Wrong. In a turn of events that it is now certain NPR never predicted, the conglomerate began to take hits from all sides of the political and ideological spectrum. The axis of most of these potshots rotates around a single question: in this age of corporate media domination, a time of 24-hour viral spin, is there room left for free speech? For one moment, professionals of all stripes have been able to put aside the partisan spin to take an overdue look at the journalistic profession, a sector that has begun to have the kind of approval ratings that make members of Congress appear positively loveable by comparison.

The behemoth “liberal media” banner has taken so many punches lately from so many silos, I sincerely hope the vocation has given consideration to investing in one of the “Cadillac” health care plans that President Obama discussed last summer. Predictably, Fox News chief Roger Ailes, who has since offered the sacked Williams a job at the conservative outlet, labeled the analyst “an honest man whose freedom of speech is protected by Fox News on a daily basis.” One can hardly blame the network for its carpe diem approach to casting itself as the last bastion of the First Amendment, irritating as it may be.

However, more surprising was the response from left leaning publications like The Washington Post, which labeled the NPR imbroglio, “Williams’ Shirley Sherrod moment.” This reference to the former Georgia State Director of Rural Development for the USDA, who was unceremoniously dumped by the Department after a manipulative video produced by conservative blogger Andrew Breitbart framed her as a racist, is pregnant with meaning.

While Juan Williams’ statements on “The O’Reilly Factor” may have been cringe worthy to a subset of the American audience, they were clearly offered as opinion, a reflection of the commentator’s own experience and internal struggles, rather than a journalistic conclusion. The point of the dialogue, which lovers of Western democracy claim they desire, was to facilitate a discussion about the visceral reactions associated with wearers of traditional Muslim garb onboard aircraft. While Williams’ comments may have been clumsily framed, they should not have been cause for dismissal. Was O’Reilly sacked for his blanketed, incendiary rhetoric on “The View?” Once we start firing people for sharing their fears openly, no matter how misinformed we might find them, we have entered a new era of McCarthyism.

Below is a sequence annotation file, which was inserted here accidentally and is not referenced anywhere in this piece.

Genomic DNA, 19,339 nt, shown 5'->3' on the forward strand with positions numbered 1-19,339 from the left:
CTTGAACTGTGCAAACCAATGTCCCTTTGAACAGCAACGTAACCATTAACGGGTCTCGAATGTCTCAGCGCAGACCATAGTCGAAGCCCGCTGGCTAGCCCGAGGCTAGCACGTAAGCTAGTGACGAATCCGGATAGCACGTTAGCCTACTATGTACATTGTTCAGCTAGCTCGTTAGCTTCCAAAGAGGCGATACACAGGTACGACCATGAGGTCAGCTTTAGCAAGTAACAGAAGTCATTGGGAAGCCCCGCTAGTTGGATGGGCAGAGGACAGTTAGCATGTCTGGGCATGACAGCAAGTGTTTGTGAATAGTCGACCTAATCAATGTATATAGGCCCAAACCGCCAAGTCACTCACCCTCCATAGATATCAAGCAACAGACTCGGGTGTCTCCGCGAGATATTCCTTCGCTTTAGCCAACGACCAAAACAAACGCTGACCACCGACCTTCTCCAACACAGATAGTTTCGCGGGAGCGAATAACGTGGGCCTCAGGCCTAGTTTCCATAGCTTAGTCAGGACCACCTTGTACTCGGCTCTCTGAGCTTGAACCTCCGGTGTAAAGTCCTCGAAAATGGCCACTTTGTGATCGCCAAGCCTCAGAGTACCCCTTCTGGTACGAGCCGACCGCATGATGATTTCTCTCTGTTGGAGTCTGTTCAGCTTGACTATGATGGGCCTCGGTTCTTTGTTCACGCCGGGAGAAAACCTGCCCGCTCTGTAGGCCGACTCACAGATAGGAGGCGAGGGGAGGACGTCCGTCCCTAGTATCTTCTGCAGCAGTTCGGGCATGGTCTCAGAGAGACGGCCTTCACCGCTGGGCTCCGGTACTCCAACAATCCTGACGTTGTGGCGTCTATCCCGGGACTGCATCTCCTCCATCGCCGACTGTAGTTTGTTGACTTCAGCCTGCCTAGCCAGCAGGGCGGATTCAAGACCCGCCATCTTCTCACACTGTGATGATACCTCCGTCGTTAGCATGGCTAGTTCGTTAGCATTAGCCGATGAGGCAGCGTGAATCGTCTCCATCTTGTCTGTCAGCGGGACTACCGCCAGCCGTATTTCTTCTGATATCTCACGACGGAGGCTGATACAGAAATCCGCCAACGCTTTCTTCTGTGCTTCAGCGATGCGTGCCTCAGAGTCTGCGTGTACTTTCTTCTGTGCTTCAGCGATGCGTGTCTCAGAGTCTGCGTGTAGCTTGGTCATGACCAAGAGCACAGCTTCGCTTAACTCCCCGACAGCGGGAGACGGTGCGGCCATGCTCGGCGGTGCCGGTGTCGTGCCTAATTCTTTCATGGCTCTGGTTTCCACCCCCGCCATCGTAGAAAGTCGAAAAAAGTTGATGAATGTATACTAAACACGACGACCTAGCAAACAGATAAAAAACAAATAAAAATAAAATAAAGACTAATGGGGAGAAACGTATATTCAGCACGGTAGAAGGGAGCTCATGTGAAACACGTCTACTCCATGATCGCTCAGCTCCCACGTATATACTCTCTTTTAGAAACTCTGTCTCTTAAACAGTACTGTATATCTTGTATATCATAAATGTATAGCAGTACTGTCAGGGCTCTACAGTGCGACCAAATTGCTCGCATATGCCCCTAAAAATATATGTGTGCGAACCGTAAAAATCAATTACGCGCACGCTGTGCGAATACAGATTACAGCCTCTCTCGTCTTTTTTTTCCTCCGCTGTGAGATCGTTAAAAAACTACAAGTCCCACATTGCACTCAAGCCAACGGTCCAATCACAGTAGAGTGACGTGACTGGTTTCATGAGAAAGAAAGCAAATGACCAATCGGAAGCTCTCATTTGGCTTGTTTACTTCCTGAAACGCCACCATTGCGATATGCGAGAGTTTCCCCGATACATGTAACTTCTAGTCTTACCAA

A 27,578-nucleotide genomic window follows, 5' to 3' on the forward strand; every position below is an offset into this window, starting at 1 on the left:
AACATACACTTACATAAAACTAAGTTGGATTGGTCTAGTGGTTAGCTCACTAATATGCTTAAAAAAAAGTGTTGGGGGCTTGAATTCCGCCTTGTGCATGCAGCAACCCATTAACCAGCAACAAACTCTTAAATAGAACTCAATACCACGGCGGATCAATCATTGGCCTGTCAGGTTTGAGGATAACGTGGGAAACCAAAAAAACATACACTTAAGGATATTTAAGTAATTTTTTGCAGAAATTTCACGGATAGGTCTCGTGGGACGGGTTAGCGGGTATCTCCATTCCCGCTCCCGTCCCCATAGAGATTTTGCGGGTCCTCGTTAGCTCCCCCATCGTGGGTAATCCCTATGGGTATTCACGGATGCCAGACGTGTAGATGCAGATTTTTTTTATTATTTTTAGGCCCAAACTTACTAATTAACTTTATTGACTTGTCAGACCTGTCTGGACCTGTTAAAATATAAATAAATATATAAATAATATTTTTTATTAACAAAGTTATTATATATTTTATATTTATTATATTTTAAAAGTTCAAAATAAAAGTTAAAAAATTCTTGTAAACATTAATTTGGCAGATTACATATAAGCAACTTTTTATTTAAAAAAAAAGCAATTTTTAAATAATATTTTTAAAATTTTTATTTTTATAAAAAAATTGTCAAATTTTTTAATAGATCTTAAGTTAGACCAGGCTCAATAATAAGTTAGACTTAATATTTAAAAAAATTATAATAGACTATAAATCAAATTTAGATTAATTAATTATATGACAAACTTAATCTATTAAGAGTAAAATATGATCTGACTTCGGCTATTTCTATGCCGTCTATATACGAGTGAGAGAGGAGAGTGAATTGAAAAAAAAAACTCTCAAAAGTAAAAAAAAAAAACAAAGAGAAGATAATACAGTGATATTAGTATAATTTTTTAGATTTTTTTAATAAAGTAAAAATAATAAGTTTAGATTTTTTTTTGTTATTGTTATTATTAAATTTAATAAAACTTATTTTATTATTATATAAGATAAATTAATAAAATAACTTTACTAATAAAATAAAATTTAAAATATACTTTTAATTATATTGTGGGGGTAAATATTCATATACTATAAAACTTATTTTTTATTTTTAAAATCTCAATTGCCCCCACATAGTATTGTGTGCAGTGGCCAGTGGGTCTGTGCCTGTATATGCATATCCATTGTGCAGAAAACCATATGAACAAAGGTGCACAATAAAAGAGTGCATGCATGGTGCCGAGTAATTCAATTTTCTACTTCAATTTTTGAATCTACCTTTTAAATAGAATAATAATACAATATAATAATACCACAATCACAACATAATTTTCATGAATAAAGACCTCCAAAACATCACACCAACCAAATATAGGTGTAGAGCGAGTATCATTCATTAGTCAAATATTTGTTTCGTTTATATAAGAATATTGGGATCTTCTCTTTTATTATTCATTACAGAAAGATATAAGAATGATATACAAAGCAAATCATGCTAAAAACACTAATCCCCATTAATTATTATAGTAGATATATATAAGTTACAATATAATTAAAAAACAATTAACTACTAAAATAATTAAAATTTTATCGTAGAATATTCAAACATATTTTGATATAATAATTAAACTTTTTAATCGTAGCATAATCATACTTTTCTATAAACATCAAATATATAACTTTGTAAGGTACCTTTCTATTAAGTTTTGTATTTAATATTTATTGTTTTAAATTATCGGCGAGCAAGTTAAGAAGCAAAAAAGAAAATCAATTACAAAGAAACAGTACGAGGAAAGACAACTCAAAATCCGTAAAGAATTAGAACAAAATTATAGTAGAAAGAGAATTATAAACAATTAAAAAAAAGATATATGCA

And the association between NPR and intolerance may lead to expensive repercussions beyond the costs of image repair. As the Associated Press reports:

“In response to the firing, South Carolina Republican U.S. Sen. Jim DeMint planned to introduce legislation to end federal funding for NPR, his spokesman Wesley Denton said Thursday night. Denton said the senator would expand upon his proposal in a statement on Friday.”

In rejoinder to this bit of legislative opportunism, sometimes Republican lawmakers and full-time media whores Sarah Palin and Mike Huckabee joined the braying chorus for NPR’s figurative head. Yes, the non-profit membership media organization acted hastily, and perhaps unfairly, in its handling of Juan Williams, but blatant cynicism on top of cynicism is clearly no solution at all.

There are, however, questions to answer. Many card carrying liberals are uncomfortable with the proximity of NPR’s recent intolerance of dissenting opinion to the “fair and balanced” right wing slant from which the media warhorse once sought to set itself apart.